“If we intervene, theoretically we are going to be intervening on the side of the Islamists once again. There we go… Afghanistan again… We need to stay out of this,” Michael Hughes concluded.
Author Tim Gatto says the US could be using the humanitarian issue as an excuse to invade Libya.
“What they are doing is they are saying that Gaddafi is killing all these people, you know, all those rebels and civilians on the ground, and they want to use a humanitarian excuse to invade Libya,” Gatto said.
“Meanwhile, in Darfur there’ve been people dying left and right and you haven’t heard anybody say they want to send a military force to Darfur, because Darfur doesn’t have oil,” Tim Gatto continued. “I think that the United States and Britain and France are going to use this as an excuse to re-colonize Libya and take their oil."
Wag the dog
The death toll is rising in the country with several people killed in Monday battles, the source said.
It is not completely clear now who is in control of which territories. Al Jazeera earlier reported bombings in the Libyan capital. However, people on the streets of Tripoli say that media coverage of events is far from objective.
“I want to say to Al Jazeera: Wake up because you are in dreaming [land],” said a pro-Gaddafi supporter in Tripoli. “No one can kill Muammar Gaddafi, all Libya is with Muammar Gaddafi.”
“They told us that Tripoli is bombed by [the] air force and heavy guns or something like that. It completely is not the truth,” said spokesman of Libyan Culture Ministry Abdul Lamushi.
CNN reports suggest that Tripoli is facing gunfire, explosions and fighting with war planes firing at protesters. However, RT correspondent Paula Slier, who is currently in Tripoli, reports a completely different picture.
According to Paula, the city looks more like it is going about its everyday business rather than being on the brink of war.
“When we invited foreign media to come to Tripoli and to Libya, and to see and to watch and to send their reports to their channels, we noticed that the administration of their channels selected what they want from these reports and eliminate what does not serve their purposes,” Abdul Lamushi explains.
Some people in Tripoli are angry with such state of affairs. Mohammed has taken a few days off from his work as an engineer to join the throngs of Gaddafi supporters in downtown Green Square.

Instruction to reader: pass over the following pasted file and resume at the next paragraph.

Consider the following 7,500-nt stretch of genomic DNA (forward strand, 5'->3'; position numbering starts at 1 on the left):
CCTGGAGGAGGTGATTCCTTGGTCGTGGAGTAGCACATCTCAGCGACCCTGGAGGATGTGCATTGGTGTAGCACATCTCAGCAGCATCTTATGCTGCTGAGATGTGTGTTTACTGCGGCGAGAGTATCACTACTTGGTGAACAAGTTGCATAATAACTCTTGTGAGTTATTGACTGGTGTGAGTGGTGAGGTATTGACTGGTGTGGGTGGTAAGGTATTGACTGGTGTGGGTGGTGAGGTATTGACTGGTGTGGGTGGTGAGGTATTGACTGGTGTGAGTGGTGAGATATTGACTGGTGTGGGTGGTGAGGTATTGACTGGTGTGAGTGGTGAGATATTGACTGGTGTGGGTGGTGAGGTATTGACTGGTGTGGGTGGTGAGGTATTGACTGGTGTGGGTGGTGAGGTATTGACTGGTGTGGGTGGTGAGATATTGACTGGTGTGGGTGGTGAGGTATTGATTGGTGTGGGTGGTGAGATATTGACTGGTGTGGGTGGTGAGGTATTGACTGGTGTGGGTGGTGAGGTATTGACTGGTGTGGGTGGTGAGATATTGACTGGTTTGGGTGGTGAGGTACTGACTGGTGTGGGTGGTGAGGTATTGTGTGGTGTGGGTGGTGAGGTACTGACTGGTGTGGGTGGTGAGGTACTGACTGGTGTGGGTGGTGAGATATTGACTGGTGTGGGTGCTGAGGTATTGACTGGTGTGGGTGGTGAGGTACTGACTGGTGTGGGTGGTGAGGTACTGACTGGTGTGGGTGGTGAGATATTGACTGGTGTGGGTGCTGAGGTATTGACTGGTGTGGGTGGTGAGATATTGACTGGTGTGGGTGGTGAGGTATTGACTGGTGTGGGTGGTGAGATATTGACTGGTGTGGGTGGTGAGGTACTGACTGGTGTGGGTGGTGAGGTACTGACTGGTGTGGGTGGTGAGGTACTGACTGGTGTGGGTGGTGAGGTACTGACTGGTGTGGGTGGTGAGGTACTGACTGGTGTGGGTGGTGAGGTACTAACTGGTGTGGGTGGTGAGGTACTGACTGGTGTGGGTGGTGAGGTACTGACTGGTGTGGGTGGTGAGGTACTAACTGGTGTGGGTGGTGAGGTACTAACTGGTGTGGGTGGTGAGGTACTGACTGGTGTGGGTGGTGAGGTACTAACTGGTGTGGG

“They are hiding this, what is going on now,” he said. “All the people are here, just to be supportive for our leader Muammar Gaddafi and they want to hide this.”
However, analysts say it is not just what is being hidden, it is also what is actually being said.
“The language and the framing of the story and the type of headlines that are used and the things that are quoted – you would not see this kind of language or this kind of treatment in a story about Afghanistan, or a story about Iraq, where we are the aggressor,” said war journalist Keith Harmon Snow. “It makes it look like Gaddafi is the problem.”
Paula Slier says the war is clearly not in Tripoli and, just as clearly, Western media has been a little too quick to write off Gaddafi. Both sides have their propaganda war and Tripoli is now under fire in this information battle.
Watch the latest update from Paula Slier
According to Asia Times correspondent Pepe Escobar, mainstream media hype is all about supporting the West’s urge to establish its control over the region.
“They do not know what kind of opposition might emerge, if the Gaddafi regime disappears,” he said. “So in the minds of decision-makers in Washington and in Brussels [is] if we go there and we prop up the next government, we will be in charge of Northern Africa, we will be close to Egypt and close to Tunisia and Algeria, we will be in control in the region. That is the real game we will not see spelled out in mainstream media.”
Still, there is no opposition force in Libya strong enough to create its own political agenda, believes Barah Mikhail, a Middle East expert from Fride – a Madrid based think tank for global action.
“Talking about strong opposition groups to Gaddafi’s regime is not an easy thing”, says Barah Mikhail. “It is hard to determine who could be the real charismatic leader or real strong structure on the ground who could say ‘Well, I am known by the Libyans, I have a program, I have some horizons and I will be able to be the alternative that will help achieving better horizons in Libya.”